Good at Gardening? Try Reefkeeping!

If you're a gardener with a green thumb, making the leap to reefkeeping isn't as far as you might think!

If you’re a gardener with a green thumb, making the leap to reefkeeping isn’t as far as you might think!

Having once worked in the nursery and landscaping business, it often occurs to me that there are a surprising number of similarities between terrestrial gardening/landscaping and reefkeeping. I would even suggest that, in some ways, reefkeeping has more in common with gardening than with maintaining a freshwater or marine fish-only aquarium. Many of the elements terrestrial “green thumbs” must deal with in order to succeed with gardening have analogs in the reefkeeping hobby, and I’m convinced that if gardeners could be persuaded to give reefkeeping a try, they might just discover they have a certain knack for nurturing coral “gardens” as well.

Now, I fully understand that corals aren’t plants and that this analogy only goes so far. Nonetheless, the following factors that are important in both gardening and reefkeeping might just strike a chord with some of you horticulture aficionados out there:

Proper spacing

Knowing the height, spread, and particular growth habit of a plant is critical in determining where in the landscape it should go and how far to space it from other plants. Similarly, reefkeepers need to know the potential size, growth habits, and defensive capabilities of corals and other sessile invertebrates (e.g., plating, encrusting, sweeper-tentacle-producing, etc.) so they can space them out properly in order to prevent them from stinging, shading out, physically growing onto, or otherwise harming/impeding one another.

Proper sun exposure

Sure, gardeners don’t have to pay the long dollar to replicate natural sunlight the way most reefkeepers do, but like reefkeepers, they do need to research and adhere to the lighting requirements of the specimens they choose.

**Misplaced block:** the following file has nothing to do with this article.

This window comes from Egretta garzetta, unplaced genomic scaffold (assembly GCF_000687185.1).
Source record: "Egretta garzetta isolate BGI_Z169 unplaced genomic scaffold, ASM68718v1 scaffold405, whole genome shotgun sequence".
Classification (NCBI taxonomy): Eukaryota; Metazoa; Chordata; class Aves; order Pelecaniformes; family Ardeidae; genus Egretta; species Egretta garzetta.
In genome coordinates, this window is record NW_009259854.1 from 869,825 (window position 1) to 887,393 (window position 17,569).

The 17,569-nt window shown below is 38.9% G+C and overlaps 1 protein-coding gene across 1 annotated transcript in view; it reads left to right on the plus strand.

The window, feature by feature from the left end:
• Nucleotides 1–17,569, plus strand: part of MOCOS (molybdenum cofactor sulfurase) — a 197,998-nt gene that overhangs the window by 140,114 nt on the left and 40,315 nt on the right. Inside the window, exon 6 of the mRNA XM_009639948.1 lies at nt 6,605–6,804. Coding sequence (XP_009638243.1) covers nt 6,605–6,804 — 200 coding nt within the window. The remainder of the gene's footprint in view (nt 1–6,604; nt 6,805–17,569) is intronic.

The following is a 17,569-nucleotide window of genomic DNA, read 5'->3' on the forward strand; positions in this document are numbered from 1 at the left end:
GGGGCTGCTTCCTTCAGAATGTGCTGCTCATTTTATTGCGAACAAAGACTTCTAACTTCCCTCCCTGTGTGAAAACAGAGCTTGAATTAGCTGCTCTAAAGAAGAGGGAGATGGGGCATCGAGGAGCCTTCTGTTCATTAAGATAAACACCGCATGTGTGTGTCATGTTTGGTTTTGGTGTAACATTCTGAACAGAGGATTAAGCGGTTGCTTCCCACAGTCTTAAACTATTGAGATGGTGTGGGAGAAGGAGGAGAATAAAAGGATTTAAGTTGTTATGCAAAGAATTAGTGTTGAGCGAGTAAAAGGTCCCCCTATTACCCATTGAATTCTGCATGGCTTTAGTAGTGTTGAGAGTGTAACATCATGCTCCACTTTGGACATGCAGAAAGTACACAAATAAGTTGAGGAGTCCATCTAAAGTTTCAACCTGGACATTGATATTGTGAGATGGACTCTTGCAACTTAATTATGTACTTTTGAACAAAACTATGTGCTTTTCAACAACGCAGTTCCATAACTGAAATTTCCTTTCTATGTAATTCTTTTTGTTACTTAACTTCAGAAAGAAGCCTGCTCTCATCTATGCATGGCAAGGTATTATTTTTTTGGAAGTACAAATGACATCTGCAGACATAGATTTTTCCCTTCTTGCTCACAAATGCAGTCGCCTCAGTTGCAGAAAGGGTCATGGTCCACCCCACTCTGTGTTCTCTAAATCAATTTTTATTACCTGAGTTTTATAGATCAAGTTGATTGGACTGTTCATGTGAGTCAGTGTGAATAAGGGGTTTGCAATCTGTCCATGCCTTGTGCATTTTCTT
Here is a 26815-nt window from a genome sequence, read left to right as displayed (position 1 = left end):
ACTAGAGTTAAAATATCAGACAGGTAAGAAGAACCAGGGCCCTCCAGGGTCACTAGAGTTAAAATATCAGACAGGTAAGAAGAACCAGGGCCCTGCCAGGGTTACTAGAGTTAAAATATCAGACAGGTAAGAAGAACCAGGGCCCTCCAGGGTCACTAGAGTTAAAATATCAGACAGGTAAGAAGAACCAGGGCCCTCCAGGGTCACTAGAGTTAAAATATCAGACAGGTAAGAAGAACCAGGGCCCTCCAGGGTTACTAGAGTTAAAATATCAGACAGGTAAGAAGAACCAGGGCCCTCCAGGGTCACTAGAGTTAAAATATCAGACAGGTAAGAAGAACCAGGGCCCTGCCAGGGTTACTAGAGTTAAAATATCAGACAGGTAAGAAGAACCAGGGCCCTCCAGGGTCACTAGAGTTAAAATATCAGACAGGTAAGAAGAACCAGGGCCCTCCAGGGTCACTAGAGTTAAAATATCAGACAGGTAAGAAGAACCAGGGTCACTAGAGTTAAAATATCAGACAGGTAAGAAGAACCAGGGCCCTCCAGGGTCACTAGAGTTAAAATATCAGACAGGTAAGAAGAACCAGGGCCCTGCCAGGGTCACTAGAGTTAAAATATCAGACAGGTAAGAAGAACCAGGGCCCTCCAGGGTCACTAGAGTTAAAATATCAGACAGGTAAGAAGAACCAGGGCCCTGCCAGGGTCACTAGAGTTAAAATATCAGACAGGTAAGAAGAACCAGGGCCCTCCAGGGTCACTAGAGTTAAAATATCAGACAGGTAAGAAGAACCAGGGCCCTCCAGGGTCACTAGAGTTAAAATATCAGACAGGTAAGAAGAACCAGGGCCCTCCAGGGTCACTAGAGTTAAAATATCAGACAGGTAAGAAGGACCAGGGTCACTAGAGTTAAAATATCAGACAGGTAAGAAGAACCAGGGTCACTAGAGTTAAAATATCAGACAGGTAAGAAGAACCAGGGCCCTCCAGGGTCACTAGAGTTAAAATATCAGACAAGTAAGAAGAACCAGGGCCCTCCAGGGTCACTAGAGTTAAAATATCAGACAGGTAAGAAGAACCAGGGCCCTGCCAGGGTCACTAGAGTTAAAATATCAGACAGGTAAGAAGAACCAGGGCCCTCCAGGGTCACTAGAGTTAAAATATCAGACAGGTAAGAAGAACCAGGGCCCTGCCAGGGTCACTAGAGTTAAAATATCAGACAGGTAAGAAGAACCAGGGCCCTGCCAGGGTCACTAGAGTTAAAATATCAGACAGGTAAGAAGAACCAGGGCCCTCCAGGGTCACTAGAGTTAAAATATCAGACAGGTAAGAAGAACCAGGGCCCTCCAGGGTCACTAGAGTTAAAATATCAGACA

Just as gardeners soon discover that plant species vary considerably in their lighting needs (ranging from shade-loving hostas to sun-hungry spireas), reefers quickly learn that some sessile invertebrates, such as Acropora, prefer relatively intense lighting; others, such as mushroom polyps, favor more subdued lighting schemes; and still others fall somewhere in between these two extremes.

Proper wind exposure

Okay, I’ll admit there’s no wind underwater, but there is most assuredly an analogous element: current. It’s a very small leap from planting terrestrial plants where they’ll receive an appropriate level of wind exposure (for example, placing azaleas and other broadleaf evergreens where they’ll have some protection from drying winds) to positioning different sessile invertebrates where they’ll get a species-appropriate amount of current.

Weeds and pests

Just as gardeners are ever poised to do battle with dandelions, chickweed, ground ivy, slugs, aphids, whiteflies, Japanese beetles, and a host of other weeds and pests, reefkeepers have their hair algae, bubble algae, cyanobacteria, Aiptasia and majano anemones, Asterina sea stars, rust-colored flatworms, and other pesky organisms to contend with.

Go from green to saline!
So, gardeners, why not dip that green thumb in some salt water and give reefkeeping a try? It might just open up an exciting new world for you. Besides, you’re halfway there already!

Photo credits: metamerist, Will Thomas

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About Jeff Kurtz

Jeff Kurtz is the Co-founder/Editor of Saltwater Smarts, former Senior Consulting Editor for Tropical Fish Hobbyist Magazine, and the aquarist formerly known as “The Salt Creep.” He has been an aquarium hobbyist for over 30 years and is an avid scuba diver.

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